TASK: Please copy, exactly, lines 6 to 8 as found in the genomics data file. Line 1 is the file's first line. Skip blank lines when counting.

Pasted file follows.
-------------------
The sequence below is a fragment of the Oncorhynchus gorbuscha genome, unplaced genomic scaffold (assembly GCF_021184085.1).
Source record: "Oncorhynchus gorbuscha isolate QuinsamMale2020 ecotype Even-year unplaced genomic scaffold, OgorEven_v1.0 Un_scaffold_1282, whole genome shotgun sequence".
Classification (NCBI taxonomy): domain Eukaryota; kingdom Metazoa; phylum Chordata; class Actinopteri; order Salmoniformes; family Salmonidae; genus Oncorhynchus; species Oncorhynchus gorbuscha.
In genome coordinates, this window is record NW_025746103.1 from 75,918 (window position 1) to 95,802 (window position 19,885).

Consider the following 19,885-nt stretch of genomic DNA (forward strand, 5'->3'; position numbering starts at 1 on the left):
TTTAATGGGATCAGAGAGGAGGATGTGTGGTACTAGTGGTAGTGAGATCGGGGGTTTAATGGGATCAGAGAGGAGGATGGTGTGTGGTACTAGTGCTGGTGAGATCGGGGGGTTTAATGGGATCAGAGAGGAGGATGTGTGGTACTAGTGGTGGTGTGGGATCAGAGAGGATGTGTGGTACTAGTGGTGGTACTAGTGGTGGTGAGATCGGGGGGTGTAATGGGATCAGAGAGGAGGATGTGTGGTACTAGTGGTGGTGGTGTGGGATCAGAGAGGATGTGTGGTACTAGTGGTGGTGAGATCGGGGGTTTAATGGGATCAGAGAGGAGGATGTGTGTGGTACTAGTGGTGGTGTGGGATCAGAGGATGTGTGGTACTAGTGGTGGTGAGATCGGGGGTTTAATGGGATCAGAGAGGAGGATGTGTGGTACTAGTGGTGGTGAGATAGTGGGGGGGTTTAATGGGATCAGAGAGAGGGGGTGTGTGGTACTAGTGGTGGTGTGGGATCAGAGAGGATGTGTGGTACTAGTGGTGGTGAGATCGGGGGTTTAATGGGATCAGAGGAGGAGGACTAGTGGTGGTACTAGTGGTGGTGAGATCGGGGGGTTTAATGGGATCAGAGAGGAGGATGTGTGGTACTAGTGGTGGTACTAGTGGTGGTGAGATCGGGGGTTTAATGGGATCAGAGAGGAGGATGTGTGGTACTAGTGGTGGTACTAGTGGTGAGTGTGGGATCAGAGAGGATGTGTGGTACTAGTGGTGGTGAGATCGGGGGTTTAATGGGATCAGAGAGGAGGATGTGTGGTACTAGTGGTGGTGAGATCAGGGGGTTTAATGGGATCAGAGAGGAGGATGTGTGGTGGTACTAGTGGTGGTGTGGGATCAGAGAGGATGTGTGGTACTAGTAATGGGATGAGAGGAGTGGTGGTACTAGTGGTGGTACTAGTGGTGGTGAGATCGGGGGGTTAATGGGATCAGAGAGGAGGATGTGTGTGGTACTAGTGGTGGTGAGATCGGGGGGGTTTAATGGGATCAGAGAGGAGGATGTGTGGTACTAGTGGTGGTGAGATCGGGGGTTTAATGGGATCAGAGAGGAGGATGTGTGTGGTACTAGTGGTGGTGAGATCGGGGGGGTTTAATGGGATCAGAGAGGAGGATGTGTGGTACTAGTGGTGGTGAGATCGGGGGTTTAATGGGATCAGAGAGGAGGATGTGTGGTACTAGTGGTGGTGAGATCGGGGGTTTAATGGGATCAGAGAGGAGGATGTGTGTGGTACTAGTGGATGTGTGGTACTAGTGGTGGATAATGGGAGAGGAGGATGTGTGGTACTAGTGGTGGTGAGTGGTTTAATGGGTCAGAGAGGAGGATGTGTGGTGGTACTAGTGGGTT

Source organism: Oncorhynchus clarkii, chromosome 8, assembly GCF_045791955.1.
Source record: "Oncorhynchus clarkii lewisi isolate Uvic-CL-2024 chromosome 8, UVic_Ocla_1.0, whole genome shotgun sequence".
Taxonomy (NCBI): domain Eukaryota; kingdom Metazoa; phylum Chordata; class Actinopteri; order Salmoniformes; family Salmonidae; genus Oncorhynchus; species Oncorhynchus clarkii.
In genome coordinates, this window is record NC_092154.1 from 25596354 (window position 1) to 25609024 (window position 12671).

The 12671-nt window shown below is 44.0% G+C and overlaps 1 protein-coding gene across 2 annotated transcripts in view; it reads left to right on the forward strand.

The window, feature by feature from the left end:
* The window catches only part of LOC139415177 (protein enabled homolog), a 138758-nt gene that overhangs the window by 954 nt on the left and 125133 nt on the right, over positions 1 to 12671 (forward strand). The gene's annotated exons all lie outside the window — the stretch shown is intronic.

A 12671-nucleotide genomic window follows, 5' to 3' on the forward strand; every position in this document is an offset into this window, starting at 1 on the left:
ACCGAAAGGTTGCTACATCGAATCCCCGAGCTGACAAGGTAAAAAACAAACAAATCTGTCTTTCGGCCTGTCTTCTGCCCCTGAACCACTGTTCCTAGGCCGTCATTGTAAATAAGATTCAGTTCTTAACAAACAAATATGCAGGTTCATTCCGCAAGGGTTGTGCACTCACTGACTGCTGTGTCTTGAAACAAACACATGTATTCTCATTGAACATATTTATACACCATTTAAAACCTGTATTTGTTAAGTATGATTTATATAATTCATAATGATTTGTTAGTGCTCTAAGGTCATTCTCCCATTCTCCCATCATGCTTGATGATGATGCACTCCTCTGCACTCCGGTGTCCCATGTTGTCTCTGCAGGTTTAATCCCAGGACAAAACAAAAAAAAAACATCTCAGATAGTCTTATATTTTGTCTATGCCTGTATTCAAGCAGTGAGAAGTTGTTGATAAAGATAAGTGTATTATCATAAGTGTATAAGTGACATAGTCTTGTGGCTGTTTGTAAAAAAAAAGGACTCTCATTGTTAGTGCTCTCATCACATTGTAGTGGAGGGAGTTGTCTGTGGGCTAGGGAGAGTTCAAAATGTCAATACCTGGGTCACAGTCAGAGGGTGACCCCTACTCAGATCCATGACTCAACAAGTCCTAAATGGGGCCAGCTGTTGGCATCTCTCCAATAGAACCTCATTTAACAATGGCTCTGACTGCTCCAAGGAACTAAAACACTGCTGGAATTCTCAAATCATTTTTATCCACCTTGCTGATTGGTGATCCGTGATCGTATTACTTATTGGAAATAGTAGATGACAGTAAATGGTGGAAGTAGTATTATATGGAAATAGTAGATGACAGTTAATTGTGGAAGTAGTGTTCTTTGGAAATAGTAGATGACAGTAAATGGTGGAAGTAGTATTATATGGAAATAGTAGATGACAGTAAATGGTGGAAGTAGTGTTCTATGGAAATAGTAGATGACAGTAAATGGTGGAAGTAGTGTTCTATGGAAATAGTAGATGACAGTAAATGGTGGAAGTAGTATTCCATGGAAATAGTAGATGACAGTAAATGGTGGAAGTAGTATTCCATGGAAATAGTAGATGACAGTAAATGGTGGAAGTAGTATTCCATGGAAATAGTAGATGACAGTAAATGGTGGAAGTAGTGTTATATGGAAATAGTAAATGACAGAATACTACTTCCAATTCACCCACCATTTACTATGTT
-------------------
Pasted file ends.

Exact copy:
TTTAATGGGATCAGAGAGGAGGATGTGTGGTACTAGTGGTAGTGAGATCGGGGGTTTAATGGGATCAGAGAGGAGGATGGTGTGTGGTACTAGTGCTGGTGAGATCGGGGGGTTTAATGGGATCAGAGAGGAGGATGTGTGGTACTAGTGGTGGTGTGGGATCAGAGAGGATGTGTGGTACTAGTGGTGGTACTAGTGGTGGTGAGATCGGGGGGTGTAATGGGATCAGAGAGGAGGATGTGTGGTACTAGTGGTGGTGGTGTGGGATCAGAGAGGATGTGTGGTACTAGTGGTGGTGAGATCGGGGGTTTAATGGGATCAGAGAGGAGGATGTGTGTGGTACTAGTGGTGGTGTGGGATCAGAGGATGTGTGGTACTAGTGGTGGTGAGATCGGGGGTTTAATGGGATCAGAGAGGAGGATGTGTGGTACTAGTGGTGGTGAGATAGTGGGGGGGTTTAATGGGATCAGAGAGAGGGGGTGTGTGGTACTAGTGGTGGTGTGGGATCAGAGAGGATGTGTGGTACTAGTGGTGGTGAGATCGGGGGTTTAATGGGATCAGAGGAGGAGGACTAGTGGTGGTACTAGTGGTGGTGAGATCGGGGGGTTTAATGGGATCAGAGAGGAGGATGTGTGGTACTAGTGGTGGTACTAGTGGTGGTGAGATCGGGGGTTTAATGGGATCAGAGAGGAGGATGTGTGGTACTAGTGGTGGTACTAGTGGTGAGTGTGGGATCAGAGAGGATGTGTGGTACTAGTGGTGGTGAGATCGGGGGTTTAATGGGATCAGAGAGGAGGATGTGTGGTACTAGTGGTGGTGAGATCAGGGGGTTTAATGGGATCAGAGAGGAGGATGTGTGGTGGTACTAGTGGTGGTGTGGGATCAGAGAGGATGTGTGGTACTAGTAATGGGATGAGAGGAGTGGTGGTACTAGTGGTGGTACTAGTGGTGGTGAGATCGGGGGGTTAATGGGATCAGAGAGGAGGATGTGTGTGGTACTAGTGGTGGTGAGATCGGGGGGGTTTAATGGGATCAGAGAGGAGGATGTGTGGTACTAGTGGTGGTGAGATCGGGGGTTTAATGGGATCAGAGAGGAGGATGTGTGTGGTACTAGTGGTGGTGAGATCGGGGGGGTTTAATGGGATCAGAGAGGAGGATGTGTGGTACTAGTGGTGGTGAGATCGGGGGTTTAATGGGATCAGAGAGGAGGATGTGTGGTACTAGTGGTGGTGAGATCGGGGGTTTAATGGGATCAGAGAGGAGGATGTGTGTGGTACTAGTGGATGTGTGGTACTAGTGGTGGATAATGGGAGAGGAGGATGTGTGGTACTAGTGGTGGTGAGTGGTTTAATGGGTCAGAGAGGAGGATGTGTGGTGGTACTAGTGGGTT

Source organism: Oncorhynchus clarkii, chromosome 8, assembly GCF_045791955.1.
Source record: "Oncorhynchus clarkii lewisi isolate Uvic-CL-2024 chromosome 8, UVic_Ocla_1.0, whole genome shotgun sequence".